Has Dialogue Become A Lost Art?

Has dialogue become a lost art? I pondered this question as I read the latest news, surveyed the latest posts in my social media feeds, and listened to prognosticators on TV and radio give their opinion. It seemed like the proclamations and posts on both sides of the issue of the day were more about shouting to be heard versus seeking to understand and discover a solution. It made me wonder if we have lost the art of having an effective dialogue as a society in order to find common ground and unite around some fundamental principles, core values, and virtues that transcend race and socioeconomic background.

Effective Dialogue Image

In my work with leaders in sports, business, and life, we have found that the best leaders and teams truly understand how to communicate with each other and find a way to have effective and constructive dialogue when issues arrive. Trust is one of the foundational elements for true teamwork to exist. Courage, authenticity, and vulnerability also have to be prevalent in order for individuals to come together. With these core values as the backdrop, here are 4 things that the best leaders utilize to have effective dialogue with their teams:

  • A Listening Ear – You have probably heard the old adage that we have two ears and one mouth for a reason. Yet, we sometimes speak more than we should and listen less than we could. Great leaders pursue conversation with others with a listening ear. They don’t think of listening as a pause in the conversation where they are waiting and thinking of what they will say next. They seek to understand what the other person is communicating both verbally and non-verbally. They ask clarifying questions and actively listen to the facts and feelings of the moment.
  • A Discerning Spirit – The best leaders also have a discerning spirit where they discover meaning in the conversation. There is a depth to the dialogue where the two people feel heard and understood and mutual respect is present. Practically, this could be the ability to repeat back – both in terms of feelings and facts – what the other person is striving to communicate. It could also be as simple as saying “I understand how that makes you feel.” When leaders exhibit a discerning spirit, it helps them attach meaning to the moment, which facilitates a drive to constructive action.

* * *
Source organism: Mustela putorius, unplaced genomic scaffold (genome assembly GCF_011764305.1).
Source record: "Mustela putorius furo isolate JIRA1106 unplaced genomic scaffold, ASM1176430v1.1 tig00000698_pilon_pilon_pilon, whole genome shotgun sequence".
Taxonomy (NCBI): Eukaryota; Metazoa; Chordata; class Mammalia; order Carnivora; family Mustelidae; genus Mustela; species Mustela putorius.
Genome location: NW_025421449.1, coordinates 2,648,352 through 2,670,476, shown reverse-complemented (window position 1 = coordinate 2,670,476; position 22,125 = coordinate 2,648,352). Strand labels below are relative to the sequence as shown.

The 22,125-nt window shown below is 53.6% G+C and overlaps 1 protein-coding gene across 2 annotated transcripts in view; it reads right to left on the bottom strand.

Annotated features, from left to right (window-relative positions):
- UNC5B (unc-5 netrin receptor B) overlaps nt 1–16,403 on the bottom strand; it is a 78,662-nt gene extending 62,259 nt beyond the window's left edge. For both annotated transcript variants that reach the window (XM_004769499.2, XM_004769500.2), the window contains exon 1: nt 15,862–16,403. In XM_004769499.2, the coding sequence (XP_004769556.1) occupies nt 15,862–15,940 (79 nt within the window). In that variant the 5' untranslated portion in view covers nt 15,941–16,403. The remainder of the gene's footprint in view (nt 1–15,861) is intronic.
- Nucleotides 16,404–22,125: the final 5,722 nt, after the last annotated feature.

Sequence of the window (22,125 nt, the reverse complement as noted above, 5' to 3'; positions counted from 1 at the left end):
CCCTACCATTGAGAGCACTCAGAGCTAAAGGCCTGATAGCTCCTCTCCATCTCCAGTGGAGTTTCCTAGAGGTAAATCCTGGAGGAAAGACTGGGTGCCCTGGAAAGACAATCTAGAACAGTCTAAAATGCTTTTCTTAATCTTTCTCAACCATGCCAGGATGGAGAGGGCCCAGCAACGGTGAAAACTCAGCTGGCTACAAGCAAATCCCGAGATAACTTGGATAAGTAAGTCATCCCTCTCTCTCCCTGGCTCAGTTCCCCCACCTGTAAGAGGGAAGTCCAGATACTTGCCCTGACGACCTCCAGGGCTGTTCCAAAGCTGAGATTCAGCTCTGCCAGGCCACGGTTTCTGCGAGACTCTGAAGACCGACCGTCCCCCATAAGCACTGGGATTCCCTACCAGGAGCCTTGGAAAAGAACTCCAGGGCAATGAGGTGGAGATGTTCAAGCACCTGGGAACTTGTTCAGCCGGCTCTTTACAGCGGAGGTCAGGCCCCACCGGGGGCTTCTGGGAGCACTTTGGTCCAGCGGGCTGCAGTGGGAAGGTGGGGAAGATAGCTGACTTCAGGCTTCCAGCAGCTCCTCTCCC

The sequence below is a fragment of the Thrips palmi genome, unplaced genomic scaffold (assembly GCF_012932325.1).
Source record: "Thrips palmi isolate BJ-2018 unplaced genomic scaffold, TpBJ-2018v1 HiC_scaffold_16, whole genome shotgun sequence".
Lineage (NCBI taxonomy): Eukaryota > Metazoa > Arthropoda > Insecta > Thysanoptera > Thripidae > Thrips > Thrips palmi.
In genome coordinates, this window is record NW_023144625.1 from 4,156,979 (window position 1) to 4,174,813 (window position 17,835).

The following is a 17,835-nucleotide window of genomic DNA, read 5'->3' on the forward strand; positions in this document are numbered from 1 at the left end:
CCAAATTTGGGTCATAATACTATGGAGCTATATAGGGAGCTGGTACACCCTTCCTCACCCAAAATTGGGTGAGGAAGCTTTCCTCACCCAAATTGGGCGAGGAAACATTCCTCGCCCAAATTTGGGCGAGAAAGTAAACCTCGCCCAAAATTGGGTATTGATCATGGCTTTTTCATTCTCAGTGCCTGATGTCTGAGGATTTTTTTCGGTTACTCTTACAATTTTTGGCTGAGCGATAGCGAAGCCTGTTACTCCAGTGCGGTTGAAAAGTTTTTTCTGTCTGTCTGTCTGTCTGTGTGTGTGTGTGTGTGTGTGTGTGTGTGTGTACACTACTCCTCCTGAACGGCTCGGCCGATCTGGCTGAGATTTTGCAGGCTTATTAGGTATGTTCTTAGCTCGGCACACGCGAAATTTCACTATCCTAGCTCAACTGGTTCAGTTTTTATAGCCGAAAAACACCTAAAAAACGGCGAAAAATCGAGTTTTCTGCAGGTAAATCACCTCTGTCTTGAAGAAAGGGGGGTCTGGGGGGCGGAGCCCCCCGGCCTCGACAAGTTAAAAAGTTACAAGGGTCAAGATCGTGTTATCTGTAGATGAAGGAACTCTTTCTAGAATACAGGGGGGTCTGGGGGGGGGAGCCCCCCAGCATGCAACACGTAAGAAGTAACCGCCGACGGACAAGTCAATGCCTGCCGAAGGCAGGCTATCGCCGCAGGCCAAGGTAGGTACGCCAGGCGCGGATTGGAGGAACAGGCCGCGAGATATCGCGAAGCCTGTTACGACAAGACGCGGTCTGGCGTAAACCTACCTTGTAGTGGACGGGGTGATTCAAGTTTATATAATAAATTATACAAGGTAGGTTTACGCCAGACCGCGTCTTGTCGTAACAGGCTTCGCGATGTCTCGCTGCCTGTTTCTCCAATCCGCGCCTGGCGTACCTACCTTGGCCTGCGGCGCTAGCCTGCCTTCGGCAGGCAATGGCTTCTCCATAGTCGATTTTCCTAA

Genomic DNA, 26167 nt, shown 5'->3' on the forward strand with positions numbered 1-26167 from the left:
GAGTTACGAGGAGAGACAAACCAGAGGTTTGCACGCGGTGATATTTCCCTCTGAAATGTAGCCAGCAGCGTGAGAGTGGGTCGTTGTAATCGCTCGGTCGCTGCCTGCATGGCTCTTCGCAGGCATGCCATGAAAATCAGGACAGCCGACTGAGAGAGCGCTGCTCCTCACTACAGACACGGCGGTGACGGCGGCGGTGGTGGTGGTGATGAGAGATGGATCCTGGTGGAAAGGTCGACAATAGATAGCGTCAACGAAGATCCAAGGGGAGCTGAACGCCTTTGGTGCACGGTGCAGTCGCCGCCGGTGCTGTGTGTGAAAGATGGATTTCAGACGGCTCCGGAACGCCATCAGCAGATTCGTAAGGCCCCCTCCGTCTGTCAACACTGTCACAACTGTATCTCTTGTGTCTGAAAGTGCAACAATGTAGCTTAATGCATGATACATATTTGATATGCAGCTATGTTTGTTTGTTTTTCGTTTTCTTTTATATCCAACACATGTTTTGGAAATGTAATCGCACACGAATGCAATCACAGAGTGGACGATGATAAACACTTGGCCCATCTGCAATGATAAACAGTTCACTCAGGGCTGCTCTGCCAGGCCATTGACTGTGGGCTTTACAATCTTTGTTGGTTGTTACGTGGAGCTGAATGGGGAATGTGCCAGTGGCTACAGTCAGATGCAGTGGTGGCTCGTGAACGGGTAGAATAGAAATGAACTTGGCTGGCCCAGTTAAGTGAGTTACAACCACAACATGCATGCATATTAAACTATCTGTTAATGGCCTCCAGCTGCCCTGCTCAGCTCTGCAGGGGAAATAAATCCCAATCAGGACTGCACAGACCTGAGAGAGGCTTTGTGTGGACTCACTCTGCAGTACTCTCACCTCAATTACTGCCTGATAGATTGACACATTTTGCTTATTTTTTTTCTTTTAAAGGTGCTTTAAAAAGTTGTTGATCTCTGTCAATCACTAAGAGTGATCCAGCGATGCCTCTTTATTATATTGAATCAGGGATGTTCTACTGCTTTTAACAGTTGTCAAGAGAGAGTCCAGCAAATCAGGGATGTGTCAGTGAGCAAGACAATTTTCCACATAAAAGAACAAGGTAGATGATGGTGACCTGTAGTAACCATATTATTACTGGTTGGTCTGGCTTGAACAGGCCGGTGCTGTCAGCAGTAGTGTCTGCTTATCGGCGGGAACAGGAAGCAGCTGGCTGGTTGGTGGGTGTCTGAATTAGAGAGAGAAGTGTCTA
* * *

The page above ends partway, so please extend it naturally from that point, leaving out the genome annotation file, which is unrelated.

• A Willing Mind – Great leaders also exhibit a willing mind to try and understand different viewpoints and perspectives. The best leaders and teams that I have worked with and researched over the years are lifelong learners, and they never lose the desire to learn and grow. While effective dialogue can often lead to agreement, the most basic level must be mutual understanding and respect, even if both individuals choose to disagree with the other person’s point of view. Civility in discussion is paramount to constructive progress and that begins with a mind that is willing to seek new and different insights.
  • A Servant’s Heart – The best leaders approach teamwork with a heart that yearns to serve and unite others. Caring is at the core of a servant leader’s heart, and they passionately seek to discover the motivators and activators of their team, peers, and colleagues. They also seek to find common ground where they can use their platform and their sphere of influence to be a force for positive change and impact. They understand that life is not all about them, and they pursue a higher calling in life.

As my friend and colleague Mark Sanborn says, “You don’t need a title to be a leader.” Each of us has a platform whether it be your family, social media feed, workplace, church, school, sports team, and/or community. Think about your voice today and every day and consider whether you are serving as a catalyst for effective dialogue or just a trumpet who continues to play a solo long after the music has stopped. The art of dialogue is a two-way street. Both participants or sides of a conversation must exhibit these qualities in order for the dialogue to be productive.